Committing to End Hunger Among LGBTQ Older Adults in Pride Month — and Beyond

Sophie Warth
June 30, 2023

For decades, MAZON has been deeply concerned about food insecurity among older adults, and especially the unique needs of LGBTQ older adults who face persistent challenges to food security due to lifetime discrimination, victimization and social isolation among other systemic barriers. Americans ages 65 and older were the only age segment to experience an increase in poverty, from 8.9% in 2020 to 10.3% in 2021. For those ages 60 and over, 5.5 million, or 1 in 14, experienced food insecurity. Among those seniors, LGBTQ older adults are as much as 60% more likely to experience food insecurity than their non-LGBTQ counterparts.  

Data collection is a key step to identifying and addressing the systemic factors leading to food insecurity among any community disproportionately impacted by hunger. With more concrete data to quantify a heightened level of need, advocates can design programs and advocate for the public to address the unique needs of LGBTQ older adults. In 2020, recognizing the dearth of research on food insecurity among LGBTQ older adults, MAZON was the motivating force behind a segment within the UCLA Williams Institute’s qualitative research report about food insecurity among LGBTQ people focused on LGBTQ older adults. The report reveals persistent challenges and barriers to accessing the charitable food assistance network for LGBTQ individuals in both urban and rural settings in California.                           

Since then, the Census Bureau began collecting sexual orientation and gender identity (SOGI) data regarding economic conditions of Americans since the start of the COVID pandemic. As a result, the Household Pulse Survey found that 14% of LGBTQ Americans experienced food insecurity, twice the rate of non-LGBTQ Americans at 7%.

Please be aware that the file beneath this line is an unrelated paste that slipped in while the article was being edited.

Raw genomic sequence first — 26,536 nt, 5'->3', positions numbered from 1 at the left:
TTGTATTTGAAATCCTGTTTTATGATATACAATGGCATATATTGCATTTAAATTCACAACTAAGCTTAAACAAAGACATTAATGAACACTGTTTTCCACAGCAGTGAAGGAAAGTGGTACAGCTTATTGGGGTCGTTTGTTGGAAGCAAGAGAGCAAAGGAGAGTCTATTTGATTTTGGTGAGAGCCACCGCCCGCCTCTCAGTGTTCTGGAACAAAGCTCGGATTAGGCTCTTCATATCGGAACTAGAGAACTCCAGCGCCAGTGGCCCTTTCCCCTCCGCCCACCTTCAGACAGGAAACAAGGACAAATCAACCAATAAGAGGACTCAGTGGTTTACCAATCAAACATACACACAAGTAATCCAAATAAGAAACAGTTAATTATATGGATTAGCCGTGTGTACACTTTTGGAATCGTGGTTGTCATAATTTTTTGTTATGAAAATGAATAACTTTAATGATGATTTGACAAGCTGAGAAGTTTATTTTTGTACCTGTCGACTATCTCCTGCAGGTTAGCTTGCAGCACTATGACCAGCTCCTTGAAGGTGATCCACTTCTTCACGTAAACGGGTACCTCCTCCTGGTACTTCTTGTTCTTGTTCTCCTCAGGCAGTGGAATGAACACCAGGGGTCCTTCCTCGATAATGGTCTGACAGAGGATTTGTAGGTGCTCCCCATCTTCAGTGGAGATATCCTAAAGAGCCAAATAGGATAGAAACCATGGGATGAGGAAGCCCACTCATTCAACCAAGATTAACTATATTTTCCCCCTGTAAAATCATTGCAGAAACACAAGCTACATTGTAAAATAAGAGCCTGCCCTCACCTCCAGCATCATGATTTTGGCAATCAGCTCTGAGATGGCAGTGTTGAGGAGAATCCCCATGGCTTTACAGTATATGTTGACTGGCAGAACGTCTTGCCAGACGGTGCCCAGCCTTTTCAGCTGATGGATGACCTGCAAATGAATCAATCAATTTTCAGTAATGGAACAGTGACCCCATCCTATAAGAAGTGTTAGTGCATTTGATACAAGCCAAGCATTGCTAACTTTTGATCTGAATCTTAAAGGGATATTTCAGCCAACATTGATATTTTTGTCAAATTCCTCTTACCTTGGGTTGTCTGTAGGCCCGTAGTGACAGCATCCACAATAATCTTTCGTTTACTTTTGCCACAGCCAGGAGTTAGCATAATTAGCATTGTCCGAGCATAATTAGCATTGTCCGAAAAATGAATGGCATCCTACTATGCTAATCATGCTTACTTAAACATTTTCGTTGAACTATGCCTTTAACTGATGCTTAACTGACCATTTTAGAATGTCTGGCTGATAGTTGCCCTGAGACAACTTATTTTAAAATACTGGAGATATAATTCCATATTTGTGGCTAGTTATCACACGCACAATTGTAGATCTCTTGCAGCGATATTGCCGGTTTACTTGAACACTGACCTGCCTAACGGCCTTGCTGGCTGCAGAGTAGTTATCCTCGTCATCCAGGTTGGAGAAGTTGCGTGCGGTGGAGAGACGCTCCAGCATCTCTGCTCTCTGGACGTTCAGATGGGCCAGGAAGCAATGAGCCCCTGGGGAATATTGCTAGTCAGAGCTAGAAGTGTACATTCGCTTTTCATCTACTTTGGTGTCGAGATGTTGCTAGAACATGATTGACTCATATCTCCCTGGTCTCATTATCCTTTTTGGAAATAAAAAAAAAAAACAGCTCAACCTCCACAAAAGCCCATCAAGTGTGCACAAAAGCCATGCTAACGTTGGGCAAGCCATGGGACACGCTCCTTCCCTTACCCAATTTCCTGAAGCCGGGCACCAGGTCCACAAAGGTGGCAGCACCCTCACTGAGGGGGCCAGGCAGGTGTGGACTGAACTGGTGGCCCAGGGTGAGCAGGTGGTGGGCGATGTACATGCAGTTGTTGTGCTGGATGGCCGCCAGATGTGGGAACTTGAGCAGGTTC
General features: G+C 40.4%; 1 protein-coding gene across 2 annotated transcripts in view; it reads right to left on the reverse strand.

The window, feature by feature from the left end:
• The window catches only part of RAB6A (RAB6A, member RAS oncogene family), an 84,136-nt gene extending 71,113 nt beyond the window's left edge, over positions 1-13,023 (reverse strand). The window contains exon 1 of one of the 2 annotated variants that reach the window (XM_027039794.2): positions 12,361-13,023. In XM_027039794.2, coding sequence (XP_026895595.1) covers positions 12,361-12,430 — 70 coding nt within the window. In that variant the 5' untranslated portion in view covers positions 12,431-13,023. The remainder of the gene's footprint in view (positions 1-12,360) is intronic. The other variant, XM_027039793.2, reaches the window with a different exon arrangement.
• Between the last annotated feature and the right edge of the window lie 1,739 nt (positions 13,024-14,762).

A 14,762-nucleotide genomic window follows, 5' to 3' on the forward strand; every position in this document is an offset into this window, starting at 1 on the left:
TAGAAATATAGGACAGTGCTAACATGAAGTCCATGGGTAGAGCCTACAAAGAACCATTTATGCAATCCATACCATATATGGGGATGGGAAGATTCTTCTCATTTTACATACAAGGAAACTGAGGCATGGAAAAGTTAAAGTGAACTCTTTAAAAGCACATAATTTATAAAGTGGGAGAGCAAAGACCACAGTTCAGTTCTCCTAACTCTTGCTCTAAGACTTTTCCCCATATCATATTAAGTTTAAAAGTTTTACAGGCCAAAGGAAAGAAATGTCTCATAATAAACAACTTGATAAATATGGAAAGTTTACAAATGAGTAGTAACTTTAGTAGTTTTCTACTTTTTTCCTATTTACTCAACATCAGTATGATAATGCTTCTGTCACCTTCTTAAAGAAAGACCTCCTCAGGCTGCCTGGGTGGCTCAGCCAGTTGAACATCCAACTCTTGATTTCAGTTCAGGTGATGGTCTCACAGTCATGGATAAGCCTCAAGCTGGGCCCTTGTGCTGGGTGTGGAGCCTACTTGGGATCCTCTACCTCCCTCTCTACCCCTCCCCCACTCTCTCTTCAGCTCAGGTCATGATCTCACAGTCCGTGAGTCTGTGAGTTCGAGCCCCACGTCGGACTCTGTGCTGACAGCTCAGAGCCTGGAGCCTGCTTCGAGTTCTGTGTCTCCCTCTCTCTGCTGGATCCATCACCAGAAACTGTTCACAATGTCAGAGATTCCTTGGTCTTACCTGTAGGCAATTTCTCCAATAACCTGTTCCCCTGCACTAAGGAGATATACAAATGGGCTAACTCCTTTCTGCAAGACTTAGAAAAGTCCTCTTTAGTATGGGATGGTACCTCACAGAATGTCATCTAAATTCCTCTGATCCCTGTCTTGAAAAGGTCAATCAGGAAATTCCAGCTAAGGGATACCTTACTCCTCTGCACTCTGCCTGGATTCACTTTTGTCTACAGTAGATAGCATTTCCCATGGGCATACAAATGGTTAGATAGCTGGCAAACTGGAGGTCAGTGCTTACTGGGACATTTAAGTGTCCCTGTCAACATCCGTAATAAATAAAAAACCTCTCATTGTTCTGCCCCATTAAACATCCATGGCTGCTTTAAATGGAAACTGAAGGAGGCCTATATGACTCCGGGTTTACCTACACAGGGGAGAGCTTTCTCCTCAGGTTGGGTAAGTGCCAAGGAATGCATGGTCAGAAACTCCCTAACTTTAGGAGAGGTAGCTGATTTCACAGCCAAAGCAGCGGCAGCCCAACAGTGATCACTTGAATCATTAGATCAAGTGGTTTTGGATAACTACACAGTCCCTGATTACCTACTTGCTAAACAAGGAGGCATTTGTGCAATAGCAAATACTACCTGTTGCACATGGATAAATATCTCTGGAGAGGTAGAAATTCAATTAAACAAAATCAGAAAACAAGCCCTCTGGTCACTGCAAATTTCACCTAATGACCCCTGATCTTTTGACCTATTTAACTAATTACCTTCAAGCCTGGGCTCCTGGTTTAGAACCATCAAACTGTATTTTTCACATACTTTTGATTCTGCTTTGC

While the data is enlightening, this still leaves an incomplete picture of hunger among LGBTQ older adults. The Behavior Risk Factor Surveillance System (BRFSS) collects state data about health-related risk behaviors, chronic health conditions, and use of preventative services among Americans by interviewing more than 400,000 adults per year over the phone. The BRFSS is the largest continuously conducted health survey system in the world, making it a powerful tool that could be expanded to uncover critical data about the scope of food insecurity among LGBTQ older adults.

Currently, 32 states and Guam collect SOGI data as a part of the BRFSS, and many states are already learning about the unique circumstances facing LGBTQ older adults. MAZON has learned of the pioneering work of the Fenway Institute’s LGBTQIA+ Aging Project who ensure that LGBTQIA+ older adults can age with the dignity and respect they deserve.  Fenway partnered with the Massachusetts Department of Health to find that 19% of LGBTQ seniors in the state experienced food insecurity at some point in the year, based on BRFSS data sets. As a result, Massachusetts took action to promote a higher quality of life, including mandating cultural competency training for any aging program that works with the state. MAZON continues to consult with the Fenway Institute on strategies so other states across the country can measure food insecurity among LGBTQ older adults and develop policies and programs to end hunger in this population.

Expanding data collection, and developing unique solutions based on the data, is critical to supporting those facing the reality of hunger every day. People like Alex, who relies on charitable food services to have adequate meals. Or Barbara, who marched at Stonewall in protest of unfair discrimination, but struggles as an LGBTQ senior to make ends meet. No one should have to choose between affording food, rent, or medical bills. As Pride Month comes to an end, we are reminded of the progress made and the work ahead that we must prioritize — not just in June, but year round.